Marv Levy had just stepped off a plane in Chicago when a friend informed him that Terrell Owens had signed with the Buffalo Bills.
The Hall of Fame coach's first reaction was wondering if the person picking him up at the airport required a breathalyzer.
"I was surprised, naturally, like everybody else," the former Bills coach and general manager said by phone Sunday. "I verified it a little bit later that it was true, and that my friend hadn't been drinking."
T.O. in Buffalo certainly takes some getting used to. The Bills aren't the NFL's sexiest destination, and they've traditionally operated on a low-profile, small-market scale, building mostly with draft picks and mid-range free agents. But the head-turning news of the receiver signing a one-year deal with the team Saturday is, in fact, for real.
Something this big hasn't splashed in Buffalo since they started construction on the Erie Canal in the 1800s. And, move aside chicken wings, Owens might be on the short end of his career in entering his 15th NFL season, but he can still draw attention that's as hot as an Anchor Bar drumstick.
Though Buffalo has been home to numerous high-profile athletes, including Thomas, Jim Kelly, Bruce Smith, O.J. Simpson and hockey's Dominik Hasek and Gilbert Perreault, all of them were either developed in Buffalo or arrived early in their careers.
Owens' situation is far different.
Here's a bona-fide A-list athlete, capable of commanding the modern-day electronic, 24-hour news cycle with a rare combination of great skill and high-maintenance personality, landing in a blue-collar town that former Bills running back Willis McGahee once complained lacked any semblance of a nightlife beyond Applebee's.
Even Owens, after stints in San Francisco, Philadelphia and Dallas, acknowledged how this might initially seem a fish-out-of-water fit.
"This may not be the most ideal place for a lot of people, but I'm the guy," Owens said. "I beat to my own beat sometimes, my own thinking, my own intuition. For me, this is an opportunity. It's an interesting situation."
What's also clear is that the Bills needed the type of dramatic boost -- on offense and in marketing -- that Owens can immediately provide.
As a receiver, he's among the NFL's most prolific and capable of providing the Bills' popgun passing attack a much-needed 1-2 punch opposite Lee Evans. Owens' 25 touchdowns receiving over the past two years are one fewer than Buffalo has produced as a team over that span.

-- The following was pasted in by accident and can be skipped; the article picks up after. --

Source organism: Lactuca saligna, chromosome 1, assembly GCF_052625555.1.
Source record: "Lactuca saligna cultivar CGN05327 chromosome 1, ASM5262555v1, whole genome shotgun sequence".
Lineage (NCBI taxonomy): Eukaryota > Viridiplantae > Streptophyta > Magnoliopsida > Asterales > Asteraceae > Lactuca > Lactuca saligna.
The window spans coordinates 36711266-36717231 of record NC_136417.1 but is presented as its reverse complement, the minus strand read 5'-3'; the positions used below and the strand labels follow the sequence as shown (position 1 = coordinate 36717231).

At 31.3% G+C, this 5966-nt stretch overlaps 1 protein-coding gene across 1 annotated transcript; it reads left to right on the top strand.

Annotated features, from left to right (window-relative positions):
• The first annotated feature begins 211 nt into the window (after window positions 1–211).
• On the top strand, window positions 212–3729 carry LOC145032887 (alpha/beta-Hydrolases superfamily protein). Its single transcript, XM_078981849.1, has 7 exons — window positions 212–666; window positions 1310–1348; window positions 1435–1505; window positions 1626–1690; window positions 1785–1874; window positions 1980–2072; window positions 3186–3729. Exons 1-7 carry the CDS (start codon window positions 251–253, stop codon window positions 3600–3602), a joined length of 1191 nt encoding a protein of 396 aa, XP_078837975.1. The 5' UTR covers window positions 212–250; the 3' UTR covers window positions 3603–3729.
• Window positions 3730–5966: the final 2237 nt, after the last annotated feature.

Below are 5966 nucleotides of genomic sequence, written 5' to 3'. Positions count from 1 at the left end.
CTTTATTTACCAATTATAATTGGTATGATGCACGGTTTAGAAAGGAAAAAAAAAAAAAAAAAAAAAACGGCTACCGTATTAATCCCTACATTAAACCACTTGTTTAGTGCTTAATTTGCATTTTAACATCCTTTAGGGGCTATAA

Marketing also plays a factor.
This is a team that hasn't made the playoffs in nine years and was coming off three consecutive 7-9 finishes under coach Dick Jauron. And the Bills did need to do something big to counter the negative backlash and threats of a fan revolt that came at the end of last season when owner Ralph Wilson announced he would retain Jauron after his contract expired.
Suddenly a few more prime-time network games aren't out of the question, and don't forget the team's annual regular-season game in Toronto. The five-year across-the-border series kicked off to mixed reviews and lukewarm reaction last year following a 16-3 loss to Miami, where at least a third of those in attendance were rooting for the Dolphins.
This year's game, which has yet to be scheduled, will now feature an actual T.O. in T.O., as Toronto is sometimes called.
"I think it's a great move," Thomas said. "I always said they needed more playmakers out there, and he's definitely one."
Thomas discounted Owens' reputation and the extra baggage of distraction that has followed him throughout his career.
"He can be a headache sometimes, but I just think that comes with him being competitive," Thomas said. "Nobody's ever questioned his work ethic. And I tell you what, he definitely will be motivated because I think he knows this might be his last go-around at it."
Even Levy, who favored bringing in what he called "high-character" players, reserved judgment.
"Everybody knows about him," Levy said. "I remain an avid Bills fan and supporter. I hope it works out."
Copyright 2009 by The Associated Press